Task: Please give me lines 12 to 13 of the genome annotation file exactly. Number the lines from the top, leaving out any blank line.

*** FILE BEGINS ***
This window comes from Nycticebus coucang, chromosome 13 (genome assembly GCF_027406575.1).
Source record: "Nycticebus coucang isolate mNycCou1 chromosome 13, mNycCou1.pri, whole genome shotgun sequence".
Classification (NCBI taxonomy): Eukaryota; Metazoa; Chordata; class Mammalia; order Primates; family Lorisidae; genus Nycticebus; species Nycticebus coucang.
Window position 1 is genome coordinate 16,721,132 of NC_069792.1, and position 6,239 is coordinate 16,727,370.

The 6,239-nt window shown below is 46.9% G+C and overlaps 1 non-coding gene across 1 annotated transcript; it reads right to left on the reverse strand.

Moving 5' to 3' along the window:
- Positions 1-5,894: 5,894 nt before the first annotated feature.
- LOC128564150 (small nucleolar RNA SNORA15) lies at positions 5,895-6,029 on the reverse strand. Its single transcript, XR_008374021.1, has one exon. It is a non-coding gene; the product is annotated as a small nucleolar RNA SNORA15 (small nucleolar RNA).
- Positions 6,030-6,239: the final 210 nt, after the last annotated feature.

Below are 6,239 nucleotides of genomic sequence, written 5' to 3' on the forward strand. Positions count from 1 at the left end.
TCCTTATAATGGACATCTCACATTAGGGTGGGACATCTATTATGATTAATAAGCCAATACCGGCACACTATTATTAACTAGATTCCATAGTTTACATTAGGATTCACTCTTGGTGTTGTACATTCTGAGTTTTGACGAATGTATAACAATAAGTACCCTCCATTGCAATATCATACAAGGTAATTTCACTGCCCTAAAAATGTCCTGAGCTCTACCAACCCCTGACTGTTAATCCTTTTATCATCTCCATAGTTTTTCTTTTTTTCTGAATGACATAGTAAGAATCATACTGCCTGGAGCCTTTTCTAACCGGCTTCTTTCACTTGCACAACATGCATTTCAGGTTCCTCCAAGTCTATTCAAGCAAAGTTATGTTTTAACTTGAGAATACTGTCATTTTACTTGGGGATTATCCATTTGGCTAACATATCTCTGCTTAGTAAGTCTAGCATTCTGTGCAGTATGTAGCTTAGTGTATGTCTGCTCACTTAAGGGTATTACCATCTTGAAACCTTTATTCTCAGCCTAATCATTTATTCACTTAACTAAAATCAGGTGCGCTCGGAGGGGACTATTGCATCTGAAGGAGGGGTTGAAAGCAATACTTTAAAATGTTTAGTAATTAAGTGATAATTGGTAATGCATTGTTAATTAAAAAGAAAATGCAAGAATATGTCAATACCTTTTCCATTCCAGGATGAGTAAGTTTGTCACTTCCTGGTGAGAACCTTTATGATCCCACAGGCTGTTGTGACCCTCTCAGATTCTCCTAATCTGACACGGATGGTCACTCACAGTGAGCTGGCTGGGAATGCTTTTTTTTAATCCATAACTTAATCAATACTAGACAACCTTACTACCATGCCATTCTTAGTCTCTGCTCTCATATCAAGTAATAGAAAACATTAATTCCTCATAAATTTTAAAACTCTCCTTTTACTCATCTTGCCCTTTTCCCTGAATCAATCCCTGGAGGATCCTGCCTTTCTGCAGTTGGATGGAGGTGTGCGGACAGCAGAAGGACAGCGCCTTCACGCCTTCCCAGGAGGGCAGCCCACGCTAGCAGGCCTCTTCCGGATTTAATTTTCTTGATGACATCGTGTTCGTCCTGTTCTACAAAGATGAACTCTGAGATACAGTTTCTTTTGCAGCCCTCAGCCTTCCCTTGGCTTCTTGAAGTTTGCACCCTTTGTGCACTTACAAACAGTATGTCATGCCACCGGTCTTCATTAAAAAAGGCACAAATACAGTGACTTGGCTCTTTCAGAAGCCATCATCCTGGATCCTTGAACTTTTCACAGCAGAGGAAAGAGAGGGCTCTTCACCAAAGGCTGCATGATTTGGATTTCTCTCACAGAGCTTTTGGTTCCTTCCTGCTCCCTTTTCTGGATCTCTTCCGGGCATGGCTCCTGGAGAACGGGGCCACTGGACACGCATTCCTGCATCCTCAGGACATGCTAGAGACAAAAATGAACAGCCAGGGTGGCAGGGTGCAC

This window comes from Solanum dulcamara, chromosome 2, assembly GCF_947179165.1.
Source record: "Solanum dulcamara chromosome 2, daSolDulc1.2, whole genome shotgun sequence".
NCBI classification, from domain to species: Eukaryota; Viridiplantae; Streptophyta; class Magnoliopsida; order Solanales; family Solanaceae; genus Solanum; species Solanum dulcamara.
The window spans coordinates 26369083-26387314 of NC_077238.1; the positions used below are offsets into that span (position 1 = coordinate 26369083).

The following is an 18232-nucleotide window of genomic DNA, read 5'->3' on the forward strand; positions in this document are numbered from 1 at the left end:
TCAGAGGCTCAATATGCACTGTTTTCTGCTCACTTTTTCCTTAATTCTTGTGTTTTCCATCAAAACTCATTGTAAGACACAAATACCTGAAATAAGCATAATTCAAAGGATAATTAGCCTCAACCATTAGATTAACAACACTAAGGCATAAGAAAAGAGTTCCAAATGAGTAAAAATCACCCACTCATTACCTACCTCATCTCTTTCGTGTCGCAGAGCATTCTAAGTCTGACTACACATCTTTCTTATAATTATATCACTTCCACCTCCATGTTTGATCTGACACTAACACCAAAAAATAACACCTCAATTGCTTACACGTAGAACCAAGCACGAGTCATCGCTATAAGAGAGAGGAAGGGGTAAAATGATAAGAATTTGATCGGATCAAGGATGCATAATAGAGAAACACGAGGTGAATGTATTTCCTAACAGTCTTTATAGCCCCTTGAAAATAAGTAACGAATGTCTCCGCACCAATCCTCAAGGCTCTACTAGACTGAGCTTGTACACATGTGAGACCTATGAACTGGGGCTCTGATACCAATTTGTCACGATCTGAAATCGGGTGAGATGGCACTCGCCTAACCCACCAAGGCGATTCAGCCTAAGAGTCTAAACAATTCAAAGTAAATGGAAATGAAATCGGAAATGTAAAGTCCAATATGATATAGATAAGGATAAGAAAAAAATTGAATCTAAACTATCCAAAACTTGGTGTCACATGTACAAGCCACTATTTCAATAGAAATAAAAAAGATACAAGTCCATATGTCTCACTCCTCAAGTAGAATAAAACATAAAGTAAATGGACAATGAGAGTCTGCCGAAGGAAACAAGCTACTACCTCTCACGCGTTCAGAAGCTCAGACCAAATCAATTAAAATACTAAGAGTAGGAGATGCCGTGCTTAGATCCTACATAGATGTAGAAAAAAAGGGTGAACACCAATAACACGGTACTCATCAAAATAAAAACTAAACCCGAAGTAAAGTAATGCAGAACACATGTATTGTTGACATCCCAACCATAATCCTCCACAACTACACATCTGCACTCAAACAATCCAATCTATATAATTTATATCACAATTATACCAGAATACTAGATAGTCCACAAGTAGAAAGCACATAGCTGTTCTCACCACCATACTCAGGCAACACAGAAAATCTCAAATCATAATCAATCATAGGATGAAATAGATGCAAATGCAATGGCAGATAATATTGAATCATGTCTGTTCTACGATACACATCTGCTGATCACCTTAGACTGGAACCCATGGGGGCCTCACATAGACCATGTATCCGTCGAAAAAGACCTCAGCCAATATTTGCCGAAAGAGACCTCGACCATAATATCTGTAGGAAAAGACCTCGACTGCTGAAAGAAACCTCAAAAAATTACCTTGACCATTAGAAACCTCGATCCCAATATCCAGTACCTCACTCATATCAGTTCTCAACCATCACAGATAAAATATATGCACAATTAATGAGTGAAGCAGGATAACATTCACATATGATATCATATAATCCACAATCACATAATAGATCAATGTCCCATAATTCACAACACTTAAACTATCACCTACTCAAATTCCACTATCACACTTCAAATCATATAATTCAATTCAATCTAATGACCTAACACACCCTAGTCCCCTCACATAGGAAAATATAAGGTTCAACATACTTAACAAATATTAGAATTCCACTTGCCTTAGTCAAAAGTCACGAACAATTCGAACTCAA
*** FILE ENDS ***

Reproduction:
This window comes from Solanum dulcamara, chromosome 2, assembly GCF_947179165.1.
Source record: "Solanum dulcamara chromosome 2, daSolDulc1.2, whole genome shotgun sequence".